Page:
Idaho Commission Limits PURPA Contract Terms

On August 20, 2015, the Idaho Public Utilities Commission (Idaho Commission) issued an order shortening the contract term for certain new and renewing qualifying facilities (QF) to two years. The decision is a major loss for wind and solar QFs, and all projects sized 10 megawatts (MW) and above. Non-wind and solar QFs under 10 MWs will remain eligible for long term contracts at published avoided cost rates. It is likely that the Idaho Commission’s order will significantly reduce the development of new wind and solar in Idaho, which was experiencing record growth.  

Idaho Power Company (Idaho Power), Avista, and Rocky Mountain Power petitioned the Idaho Commission to reduce the length of its new PURPA contracts for projects that exceed the published rate eligibility cap. The published rate eligibility cap is 100 kilowatts for wind and solar, and 10 MW for all other generation sources. Projects over the cap must negotiate their avoided cost rates based on utility computer models, and their avoided cost rates are generally lower than those for small QFs.

The Idaho Commission’s final order may significantly harm wind and solar QFs, as well as baseload QFs above 10 MWs. The Commission rejected arguments that PURPA requires a minimum contract term and concluded that a twenty year term was no longer reasonable or in the public interest for most new QFs. The Commission, however, denied Rocky Mountain Power’s proposal to shorten the contract term for all QFs, including those below the rate eligibility cap. The majority of the QFs operating in Idaho are hydroelectric projects below the rate eligibility cap, which will remain eligible for twenty year contracts.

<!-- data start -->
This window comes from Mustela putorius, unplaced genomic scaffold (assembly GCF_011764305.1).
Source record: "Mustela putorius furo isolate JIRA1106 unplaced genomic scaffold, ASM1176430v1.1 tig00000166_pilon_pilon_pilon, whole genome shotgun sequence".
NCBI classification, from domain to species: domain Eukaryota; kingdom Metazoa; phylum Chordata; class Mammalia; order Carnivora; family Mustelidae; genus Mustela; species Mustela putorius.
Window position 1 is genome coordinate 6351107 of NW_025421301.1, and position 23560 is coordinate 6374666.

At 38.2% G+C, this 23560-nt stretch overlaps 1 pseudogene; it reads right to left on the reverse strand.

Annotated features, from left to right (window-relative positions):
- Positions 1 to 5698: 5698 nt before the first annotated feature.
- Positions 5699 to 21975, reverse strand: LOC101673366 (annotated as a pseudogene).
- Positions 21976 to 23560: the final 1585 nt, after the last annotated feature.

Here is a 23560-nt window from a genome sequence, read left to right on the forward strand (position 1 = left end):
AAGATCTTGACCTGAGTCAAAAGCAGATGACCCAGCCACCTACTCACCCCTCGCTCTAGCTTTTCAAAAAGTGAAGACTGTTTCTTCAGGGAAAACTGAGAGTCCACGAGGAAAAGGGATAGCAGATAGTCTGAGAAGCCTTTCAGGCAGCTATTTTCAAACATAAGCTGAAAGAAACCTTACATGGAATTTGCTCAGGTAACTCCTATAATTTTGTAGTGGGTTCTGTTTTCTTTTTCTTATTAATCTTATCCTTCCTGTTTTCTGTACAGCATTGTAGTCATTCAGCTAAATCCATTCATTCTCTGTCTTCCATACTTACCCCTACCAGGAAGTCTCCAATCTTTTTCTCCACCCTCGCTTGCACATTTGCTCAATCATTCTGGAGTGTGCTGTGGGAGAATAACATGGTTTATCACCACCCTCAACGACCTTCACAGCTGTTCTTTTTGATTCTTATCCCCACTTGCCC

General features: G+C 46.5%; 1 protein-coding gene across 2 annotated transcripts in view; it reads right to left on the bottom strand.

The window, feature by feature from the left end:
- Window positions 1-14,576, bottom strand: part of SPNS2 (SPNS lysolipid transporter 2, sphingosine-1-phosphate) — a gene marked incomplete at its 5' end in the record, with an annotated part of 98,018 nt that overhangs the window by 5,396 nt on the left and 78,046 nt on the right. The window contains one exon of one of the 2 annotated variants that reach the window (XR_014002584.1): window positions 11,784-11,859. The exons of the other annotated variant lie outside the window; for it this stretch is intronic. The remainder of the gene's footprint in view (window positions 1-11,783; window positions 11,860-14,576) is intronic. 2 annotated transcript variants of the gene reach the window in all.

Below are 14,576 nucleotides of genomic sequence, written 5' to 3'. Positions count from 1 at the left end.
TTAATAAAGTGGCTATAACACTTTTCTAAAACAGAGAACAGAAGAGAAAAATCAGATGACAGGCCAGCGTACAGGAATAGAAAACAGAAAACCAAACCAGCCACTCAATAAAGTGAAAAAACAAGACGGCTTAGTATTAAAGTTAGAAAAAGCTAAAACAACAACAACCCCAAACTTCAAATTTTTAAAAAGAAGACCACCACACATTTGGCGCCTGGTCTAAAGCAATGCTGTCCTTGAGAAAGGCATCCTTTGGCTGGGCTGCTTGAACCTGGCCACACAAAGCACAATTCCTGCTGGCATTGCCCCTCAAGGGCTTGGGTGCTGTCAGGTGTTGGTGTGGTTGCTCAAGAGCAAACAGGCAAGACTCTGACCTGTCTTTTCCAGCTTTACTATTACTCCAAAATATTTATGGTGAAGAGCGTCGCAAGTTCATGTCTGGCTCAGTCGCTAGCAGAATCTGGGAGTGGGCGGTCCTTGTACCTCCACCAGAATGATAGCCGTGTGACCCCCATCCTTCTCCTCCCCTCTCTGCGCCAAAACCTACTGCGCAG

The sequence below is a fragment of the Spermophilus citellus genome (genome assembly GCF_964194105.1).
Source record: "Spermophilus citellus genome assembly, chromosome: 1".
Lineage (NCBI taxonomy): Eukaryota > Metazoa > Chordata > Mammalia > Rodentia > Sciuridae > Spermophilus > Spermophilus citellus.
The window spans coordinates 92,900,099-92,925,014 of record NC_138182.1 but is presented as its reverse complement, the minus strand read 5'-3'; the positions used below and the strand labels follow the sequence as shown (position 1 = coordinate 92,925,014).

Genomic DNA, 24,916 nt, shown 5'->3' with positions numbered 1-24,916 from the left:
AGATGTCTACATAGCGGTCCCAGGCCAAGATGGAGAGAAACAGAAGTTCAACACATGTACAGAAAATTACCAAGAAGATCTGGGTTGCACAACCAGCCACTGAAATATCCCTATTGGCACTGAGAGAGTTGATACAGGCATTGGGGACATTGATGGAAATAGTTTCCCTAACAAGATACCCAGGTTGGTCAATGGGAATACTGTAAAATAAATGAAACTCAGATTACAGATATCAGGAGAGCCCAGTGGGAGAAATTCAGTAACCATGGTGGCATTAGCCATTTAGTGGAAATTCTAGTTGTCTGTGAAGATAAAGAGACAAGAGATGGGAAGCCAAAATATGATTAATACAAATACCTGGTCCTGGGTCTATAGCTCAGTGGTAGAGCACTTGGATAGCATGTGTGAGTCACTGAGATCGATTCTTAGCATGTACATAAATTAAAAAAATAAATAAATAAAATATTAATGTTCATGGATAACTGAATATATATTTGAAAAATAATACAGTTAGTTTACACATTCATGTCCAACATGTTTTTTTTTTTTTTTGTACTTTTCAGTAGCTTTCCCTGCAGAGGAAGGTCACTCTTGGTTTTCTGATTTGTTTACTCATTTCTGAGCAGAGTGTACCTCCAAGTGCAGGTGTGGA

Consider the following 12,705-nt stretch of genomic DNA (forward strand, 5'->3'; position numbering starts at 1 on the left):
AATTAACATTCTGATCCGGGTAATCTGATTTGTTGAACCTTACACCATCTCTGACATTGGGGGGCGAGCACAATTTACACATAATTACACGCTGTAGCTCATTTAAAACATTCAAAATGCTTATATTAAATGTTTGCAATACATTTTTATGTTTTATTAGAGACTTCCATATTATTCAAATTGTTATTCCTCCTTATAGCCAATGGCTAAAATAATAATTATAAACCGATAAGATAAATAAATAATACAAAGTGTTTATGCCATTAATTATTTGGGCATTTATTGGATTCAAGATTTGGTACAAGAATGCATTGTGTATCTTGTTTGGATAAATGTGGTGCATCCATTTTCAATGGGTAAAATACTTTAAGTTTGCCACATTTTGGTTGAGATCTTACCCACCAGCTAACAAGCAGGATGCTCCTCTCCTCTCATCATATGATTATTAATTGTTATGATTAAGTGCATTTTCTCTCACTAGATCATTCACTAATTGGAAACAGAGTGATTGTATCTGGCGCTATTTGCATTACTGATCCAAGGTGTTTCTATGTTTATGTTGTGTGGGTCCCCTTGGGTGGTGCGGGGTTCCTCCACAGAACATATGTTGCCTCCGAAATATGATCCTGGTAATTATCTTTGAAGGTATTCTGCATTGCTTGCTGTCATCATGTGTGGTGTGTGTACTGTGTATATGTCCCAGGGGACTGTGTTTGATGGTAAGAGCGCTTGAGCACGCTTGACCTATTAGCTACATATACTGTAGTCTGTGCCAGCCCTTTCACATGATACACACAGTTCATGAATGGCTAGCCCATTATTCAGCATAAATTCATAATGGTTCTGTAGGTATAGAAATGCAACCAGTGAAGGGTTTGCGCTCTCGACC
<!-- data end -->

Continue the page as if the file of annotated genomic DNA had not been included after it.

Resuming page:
The Order can be found HERE.

Sanger Law represented the Renewable Energy Coalition, which advocates for reasonable PURPA policies on behalf of renewable QFs located in in Oregon, Idaho, Montana, Washington, Utah, and Wyoming.



These materials are intended to as informational and are not to be considered legal advice or legal opinion, nor do they create a lawyer-client relationship. Information included about previous case results does not assure a similar future result.